Choosing a topic is easy for experts, because they are already involved in the problems and ideas of their discipline. It is more difficult for beginners. Take the time to select a topic! Many students will say that the biggest mistake they made in a paper assignment was to settle on a topic too quickly.
How to choose a topic:
- Consider the lectures and readings in your course. Did something come up that you would like to know more about?
- Talk to experienced students about your interests and studies.
- Read newspapers and magazines such as: New York Times (or the NYT Learning Network), Wall Street Journal, New Yorker, Harpers, The Atlantic, or similar. Blogs, Think Tanks and even Wikipedia can help with topic exploration.
- Explore reference books and databases.
Try to find a topic that is not common. Usually the top topics in a database like CQ Researcher or Opposing Viewpoints are already over-worked. Look further to fnd something fresh.
Once you have some general ideas, it is time to focus. In order to write a coherent paper, you must focus or sharpen your topic by exploring different aspects and problems, or by addressing a question.
How to focus:
- Ask questions. ask, what about the topic? Evidence that it is happening? Impact or effect on something (on what specifically)? Causes or explanations? Popular or creative discourse about it?
- Read to learn. Later you will be reading for research, but start with reading to get an overview or outline of your topic. Good places for this kind of reading might include News sites and Wikipedia (it is not a reliable source to cite, but it can be a place to begin exploration), reference book articles, review articles or book chapters that give overviews of the topic.
Even when you have focused your topic, you are still not quite done with this phase. Now it's time to make sure you have something that is not too general and also not too narrow.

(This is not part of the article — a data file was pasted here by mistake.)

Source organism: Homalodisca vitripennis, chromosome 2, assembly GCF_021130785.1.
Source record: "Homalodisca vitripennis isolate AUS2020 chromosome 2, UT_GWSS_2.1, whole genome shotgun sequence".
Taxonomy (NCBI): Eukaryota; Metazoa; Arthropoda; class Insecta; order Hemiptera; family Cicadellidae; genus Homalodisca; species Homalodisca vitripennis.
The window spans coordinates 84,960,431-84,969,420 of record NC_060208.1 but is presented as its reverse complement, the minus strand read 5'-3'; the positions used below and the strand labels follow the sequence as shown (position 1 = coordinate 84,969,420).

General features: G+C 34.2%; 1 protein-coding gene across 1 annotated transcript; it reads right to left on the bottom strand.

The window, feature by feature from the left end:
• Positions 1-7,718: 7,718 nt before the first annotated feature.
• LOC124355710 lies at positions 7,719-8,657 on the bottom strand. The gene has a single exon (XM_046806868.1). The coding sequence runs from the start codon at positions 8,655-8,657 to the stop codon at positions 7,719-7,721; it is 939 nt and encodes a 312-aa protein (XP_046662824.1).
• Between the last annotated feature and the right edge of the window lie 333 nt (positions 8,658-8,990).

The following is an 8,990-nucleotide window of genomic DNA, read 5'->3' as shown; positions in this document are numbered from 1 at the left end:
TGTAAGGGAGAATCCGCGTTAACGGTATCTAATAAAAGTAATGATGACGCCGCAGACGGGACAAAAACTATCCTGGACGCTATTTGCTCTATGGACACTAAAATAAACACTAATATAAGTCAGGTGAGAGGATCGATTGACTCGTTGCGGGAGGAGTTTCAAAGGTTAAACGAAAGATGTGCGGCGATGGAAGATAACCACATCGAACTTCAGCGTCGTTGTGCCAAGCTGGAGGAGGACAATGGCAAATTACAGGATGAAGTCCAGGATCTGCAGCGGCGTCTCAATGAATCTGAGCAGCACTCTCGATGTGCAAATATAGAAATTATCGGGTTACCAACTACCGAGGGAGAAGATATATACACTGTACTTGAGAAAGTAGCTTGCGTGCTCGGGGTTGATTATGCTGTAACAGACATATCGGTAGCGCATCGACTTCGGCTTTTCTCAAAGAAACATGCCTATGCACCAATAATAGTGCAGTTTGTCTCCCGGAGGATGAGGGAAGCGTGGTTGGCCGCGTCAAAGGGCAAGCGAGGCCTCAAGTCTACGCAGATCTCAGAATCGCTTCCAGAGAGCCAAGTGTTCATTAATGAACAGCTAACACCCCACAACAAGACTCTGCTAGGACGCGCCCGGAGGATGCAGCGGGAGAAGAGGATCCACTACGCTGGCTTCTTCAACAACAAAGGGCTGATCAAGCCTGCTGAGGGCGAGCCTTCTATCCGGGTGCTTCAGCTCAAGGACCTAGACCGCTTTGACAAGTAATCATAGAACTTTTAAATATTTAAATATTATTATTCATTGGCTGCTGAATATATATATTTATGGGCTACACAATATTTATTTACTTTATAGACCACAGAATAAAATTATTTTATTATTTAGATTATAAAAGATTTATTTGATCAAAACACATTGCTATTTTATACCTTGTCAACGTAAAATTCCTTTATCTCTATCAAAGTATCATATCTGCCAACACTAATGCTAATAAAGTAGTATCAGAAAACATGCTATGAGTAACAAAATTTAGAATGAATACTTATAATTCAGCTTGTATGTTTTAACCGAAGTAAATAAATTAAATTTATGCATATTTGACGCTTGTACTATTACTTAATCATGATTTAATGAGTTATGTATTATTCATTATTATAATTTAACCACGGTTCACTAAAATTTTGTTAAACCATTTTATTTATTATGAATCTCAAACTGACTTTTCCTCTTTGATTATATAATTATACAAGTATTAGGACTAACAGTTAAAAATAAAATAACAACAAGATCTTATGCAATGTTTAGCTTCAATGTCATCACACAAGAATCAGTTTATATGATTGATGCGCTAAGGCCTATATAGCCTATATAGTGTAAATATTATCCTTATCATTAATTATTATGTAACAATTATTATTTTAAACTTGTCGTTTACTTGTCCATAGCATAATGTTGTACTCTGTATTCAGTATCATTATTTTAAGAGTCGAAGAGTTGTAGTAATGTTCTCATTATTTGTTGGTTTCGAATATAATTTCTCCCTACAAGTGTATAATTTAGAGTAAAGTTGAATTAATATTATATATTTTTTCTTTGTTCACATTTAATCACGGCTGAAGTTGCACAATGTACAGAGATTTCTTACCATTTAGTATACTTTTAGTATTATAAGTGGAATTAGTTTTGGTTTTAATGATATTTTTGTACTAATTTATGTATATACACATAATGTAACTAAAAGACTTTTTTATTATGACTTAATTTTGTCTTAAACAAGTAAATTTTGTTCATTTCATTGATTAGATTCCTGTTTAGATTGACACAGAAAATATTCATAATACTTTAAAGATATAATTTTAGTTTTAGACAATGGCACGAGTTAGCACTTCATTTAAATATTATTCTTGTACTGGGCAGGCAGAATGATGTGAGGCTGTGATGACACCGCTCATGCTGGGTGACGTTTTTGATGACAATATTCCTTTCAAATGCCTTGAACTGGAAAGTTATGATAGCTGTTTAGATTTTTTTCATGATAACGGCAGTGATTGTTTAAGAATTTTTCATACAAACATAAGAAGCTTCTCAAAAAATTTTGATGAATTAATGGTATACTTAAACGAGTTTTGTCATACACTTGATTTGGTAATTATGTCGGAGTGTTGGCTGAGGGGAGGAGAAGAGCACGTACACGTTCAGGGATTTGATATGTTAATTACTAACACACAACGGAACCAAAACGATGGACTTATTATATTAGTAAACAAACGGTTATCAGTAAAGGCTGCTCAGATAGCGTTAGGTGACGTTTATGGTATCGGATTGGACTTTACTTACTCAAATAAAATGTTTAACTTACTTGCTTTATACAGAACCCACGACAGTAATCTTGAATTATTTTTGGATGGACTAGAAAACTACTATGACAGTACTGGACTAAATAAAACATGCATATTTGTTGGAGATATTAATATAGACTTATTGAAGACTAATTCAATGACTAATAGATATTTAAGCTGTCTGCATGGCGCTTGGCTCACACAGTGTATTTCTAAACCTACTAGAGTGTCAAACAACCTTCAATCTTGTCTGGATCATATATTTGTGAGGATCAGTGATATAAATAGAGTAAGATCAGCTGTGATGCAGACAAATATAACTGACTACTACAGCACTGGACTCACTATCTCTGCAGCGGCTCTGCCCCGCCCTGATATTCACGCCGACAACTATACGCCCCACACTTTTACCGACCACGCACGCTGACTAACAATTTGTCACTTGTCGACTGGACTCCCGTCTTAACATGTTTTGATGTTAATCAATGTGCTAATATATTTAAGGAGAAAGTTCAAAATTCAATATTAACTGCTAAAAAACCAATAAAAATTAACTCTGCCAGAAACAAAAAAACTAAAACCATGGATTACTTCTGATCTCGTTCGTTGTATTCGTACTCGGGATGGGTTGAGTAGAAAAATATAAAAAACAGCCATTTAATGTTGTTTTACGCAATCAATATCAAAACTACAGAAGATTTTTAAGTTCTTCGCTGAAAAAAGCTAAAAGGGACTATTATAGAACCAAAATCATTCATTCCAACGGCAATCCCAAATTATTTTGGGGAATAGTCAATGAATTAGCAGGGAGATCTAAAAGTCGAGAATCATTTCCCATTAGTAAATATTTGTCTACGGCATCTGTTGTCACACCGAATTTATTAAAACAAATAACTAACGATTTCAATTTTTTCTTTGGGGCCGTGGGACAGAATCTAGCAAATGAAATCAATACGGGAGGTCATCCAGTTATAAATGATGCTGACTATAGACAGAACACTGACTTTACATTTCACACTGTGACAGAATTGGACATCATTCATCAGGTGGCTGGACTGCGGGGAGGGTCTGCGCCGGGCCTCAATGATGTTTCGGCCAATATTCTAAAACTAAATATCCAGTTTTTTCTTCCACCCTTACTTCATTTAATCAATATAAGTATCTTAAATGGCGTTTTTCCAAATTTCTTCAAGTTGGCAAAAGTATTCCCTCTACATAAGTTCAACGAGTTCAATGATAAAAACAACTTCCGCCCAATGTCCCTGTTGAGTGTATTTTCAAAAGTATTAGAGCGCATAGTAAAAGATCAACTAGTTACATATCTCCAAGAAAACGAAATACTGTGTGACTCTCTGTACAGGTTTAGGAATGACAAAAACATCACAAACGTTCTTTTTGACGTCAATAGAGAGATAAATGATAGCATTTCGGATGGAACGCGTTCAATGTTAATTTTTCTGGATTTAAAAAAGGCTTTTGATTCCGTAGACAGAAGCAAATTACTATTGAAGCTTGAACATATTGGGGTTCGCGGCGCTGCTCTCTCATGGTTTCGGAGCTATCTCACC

How to check the focus:
- Make sure your topic has something in it that will allow you to compare, contrast, analyze, derive meaning or argue, using reliable information.
- A research paper is not an opinion paper. If you are arguing that something is good or bad, or it should or shouldn't be done or exist, you're not focused yet.
- A research paper is not a report. If you are only reporting or repeating information, then you do not have a good focus.
- If there is too much information, then limit to one particular problem, or subset of the topic, a particular place, time or other aspect.
- Sometimes people get stuck with overly narrow questions (such as "copper contamination in the EMU campus soil"). It is possible that research has not been done and you will find no information. If this happens, then broaden to question to a wider area or more general problem.
Identifying Workable Research Topics: find the sweet spot
(based on a lecture by John S. Dunn, Jr. at EMU in 2009)
|Already established beliefs and positions
||Discussion (agreements, disagreements) based on shared assumptions but differing perspectives about issues/questions
||Not enough consensus among experts to allow constructive dialogue
||Exploration about what information would contribute to the conversation, and about questions that might lead to tentative answers
||Not enough meaningful distinctions or information to agree or disagree
|"Nothing here to talk about, let's move on!"
||"There's something to discuss, and we are still in conversation about perspective or explanation."
||"Way out in left field here, or we're talking apples and oranges"
Only when you have focused are you ready to start exploring and searching for information with your questions in mind.
More help? You might like these pages: